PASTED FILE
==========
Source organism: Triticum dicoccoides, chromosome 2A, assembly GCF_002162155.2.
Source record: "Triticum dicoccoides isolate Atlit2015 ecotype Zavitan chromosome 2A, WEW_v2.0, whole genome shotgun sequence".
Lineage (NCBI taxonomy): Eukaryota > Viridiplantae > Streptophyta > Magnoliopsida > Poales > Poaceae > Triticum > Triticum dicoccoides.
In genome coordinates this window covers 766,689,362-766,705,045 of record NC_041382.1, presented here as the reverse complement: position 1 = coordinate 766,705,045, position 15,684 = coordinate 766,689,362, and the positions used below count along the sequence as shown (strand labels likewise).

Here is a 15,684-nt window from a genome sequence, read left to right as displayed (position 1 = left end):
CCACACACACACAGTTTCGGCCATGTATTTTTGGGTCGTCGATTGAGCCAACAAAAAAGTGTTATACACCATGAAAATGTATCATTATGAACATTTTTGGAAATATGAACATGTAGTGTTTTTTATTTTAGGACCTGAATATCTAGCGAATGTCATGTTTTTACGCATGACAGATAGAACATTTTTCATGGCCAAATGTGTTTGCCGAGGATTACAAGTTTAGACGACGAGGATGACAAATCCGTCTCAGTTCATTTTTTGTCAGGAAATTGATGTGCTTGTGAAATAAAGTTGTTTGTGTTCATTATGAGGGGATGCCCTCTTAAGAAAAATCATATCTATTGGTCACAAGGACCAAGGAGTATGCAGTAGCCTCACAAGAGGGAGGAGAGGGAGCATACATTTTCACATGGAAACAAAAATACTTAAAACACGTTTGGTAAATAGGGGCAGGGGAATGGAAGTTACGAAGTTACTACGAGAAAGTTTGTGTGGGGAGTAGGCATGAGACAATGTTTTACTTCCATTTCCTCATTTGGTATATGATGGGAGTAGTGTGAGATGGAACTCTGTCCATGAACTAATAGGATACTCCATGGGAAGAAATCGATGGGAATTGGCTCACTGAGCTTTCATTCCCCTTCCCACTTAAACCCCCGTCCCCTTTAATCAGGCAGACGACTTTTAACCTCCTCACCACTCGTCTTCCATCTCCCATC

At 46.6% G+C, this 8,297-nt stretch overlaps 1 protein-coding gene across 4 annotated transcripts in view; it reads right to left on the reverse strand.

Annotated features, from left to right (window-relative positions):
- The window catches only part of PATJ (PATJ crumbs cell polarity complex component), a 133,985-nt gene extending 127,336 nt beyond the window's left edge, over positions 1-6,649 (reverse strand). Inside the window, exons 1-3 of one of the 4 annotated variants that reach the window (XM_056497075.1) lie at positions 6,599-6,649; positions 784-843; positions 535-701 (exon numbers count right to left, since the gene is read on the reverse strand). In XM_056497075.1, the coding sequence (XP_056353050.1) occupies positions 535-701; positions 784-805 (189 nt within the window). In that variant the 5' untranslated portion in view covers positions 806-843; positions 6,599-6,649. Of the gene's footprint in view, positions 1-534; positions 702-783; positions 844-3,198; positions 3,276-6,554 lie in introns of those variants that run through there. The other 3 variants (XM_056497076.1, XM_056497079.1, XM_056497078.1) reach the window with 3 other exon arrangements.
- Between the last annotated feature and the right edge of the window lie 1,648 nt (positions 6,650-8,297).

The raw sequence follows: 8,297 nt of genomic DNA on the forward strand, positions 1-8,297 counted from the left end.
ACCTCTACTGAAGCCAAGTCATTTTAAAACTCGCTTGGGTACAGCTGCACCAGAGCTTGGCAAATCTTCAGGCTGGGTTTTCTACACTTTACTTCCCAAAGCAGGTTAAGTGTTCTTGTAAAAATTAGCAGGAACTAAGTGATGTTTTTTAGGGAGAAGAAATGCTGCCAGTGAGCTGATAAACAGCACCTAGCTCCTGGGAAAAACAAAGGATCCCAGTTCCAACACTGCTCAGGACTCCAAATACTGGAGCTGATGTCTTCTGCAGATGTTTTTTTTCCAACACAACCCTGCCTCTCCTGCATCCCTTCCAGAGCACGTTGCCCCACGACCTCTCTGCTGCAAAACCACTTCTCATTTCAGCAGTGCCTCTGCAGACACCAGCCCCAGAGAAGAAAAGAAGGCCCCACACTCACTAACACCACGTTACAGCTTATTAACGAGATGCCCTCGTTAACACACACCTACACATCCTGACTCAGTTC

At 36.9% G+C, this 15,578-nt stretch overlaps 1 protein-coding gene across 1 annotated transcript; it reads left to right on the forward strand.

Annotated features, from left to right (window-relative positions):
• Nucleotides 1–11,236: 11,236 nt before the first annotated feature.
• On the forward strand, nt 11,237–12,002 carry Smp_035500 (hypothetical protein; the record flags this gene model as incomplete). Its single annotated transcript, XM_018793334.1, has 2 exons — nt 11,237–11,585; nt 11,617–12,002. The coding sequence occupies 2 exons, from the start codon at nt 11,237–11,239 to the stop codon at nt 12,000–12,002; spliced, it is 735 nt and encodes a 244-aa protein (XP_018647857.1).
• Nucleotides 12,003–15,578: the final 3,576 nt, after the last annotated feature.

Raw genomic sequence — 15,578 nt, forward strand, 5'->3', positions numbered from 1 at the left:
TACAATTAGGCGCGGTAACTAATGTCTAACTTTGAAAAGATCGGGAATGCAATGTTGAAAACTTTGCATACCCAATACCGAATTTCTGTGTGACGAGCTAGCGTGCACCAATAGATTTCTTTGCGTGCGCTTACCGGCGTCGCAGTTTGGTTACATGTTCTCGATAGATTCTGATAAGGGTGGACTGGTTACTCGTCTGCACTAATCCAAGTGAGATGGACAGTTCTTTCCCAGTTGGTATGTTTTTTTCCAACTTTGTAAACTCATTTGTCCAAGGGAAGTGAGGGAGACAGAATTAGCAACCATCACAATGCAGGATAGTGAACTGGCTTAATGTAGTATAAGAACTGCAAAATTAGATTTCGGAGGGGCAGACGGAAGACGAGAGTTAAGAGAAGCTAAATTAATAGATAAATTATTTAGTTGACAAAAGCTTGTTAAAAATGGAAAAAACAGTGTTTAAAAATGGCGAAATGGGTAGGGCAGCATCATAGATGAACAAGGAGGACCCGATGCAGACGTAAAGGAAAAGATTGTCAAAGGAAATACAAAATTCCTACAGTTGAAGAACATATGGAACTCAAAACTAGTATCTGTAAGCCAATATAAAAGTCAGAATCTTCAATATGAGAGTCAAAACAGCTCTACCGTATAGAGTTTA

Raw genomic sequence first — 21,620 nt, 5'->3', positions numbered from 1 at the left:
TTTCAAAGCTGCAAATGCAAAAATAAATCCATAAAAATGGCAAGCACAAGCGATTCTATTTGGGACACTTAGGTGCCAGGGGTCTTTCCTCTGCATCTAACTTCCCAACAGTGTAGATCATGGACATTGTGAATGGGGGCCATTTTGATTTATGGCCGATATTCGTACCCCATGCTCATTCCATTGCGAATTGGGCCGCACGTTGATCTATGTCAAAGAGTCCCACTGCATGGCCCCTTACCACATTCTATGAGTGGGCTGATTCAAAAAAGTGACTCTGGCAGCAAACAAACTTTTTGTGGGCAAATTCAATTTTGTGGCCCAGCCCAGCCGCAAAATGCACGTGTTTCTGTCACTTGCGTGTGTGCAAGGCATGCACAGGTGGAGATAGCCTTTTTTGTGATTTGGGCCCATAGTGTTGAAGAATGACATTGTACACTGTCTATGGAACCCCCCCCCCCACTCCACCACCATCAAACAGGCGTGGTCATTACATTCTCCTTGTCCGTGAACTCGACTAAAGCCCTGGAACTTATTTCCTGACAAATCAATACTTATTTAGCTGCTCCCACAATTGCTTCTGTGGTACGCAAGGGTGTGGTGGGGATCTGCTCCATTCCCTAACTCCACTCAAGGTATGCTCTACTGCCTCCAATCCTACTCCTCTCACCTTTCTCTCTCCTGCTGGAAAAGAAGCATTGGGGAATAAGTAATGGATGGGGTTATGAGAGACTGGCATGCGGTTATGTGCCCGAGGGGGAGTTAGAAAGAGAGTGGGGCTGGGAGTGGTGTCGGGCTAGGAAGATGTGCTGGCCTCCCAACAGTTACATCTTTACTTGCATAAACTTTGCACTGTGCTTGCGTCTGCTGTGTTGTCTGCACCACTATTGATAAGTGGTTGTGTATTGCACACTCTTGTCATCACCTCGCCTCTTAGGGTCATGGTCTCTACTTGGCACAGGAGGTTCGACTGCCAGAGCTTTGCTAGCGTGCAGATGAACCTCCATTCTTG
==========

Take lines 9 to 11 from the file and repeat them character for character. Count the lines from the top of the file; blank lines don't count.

- The window catches only part of PATJ (PATJ crumbs cell polarity complex component), a 133,985-nt gene extending 127,336 nt beyond the window's left edge, over positions 1-6,649 (reverse strand). Inside the window, exons 1-3 of one of the 4 annotated variants that reach the window (XM_056497075.1) lie at positions 6,599-6,649; positions 784-843; positions 535-701 (exon numbers count right to left, since the gene is read on the reverse strand). In XM_056497075.1, the coding sequence (XP_056353050.1) occupies positions 535-701; positions 784-805 (189 nt within the window). In that variant the 5' untranslated portion in view covers positions 806-843; positions 6,599-6,649. Of the gene's footprint in view, positions 1-534; positions 702-783; positions 844-3,198; positions 3,276-6,554 lie in introns of those variants that run through there. The other 3 variants (XM_056497076.1, XM_056497079.1, XM_056497078.1) reach the window with 3 other exon arrangements.
- Between the last annotated feature and the right edge of the window lie 1,648 nt (positions 6,650-8,297).

The raw sequence follows: 8,297 nt of genomic DNA on the forward strand, positions 1-8,297 counted from the left end.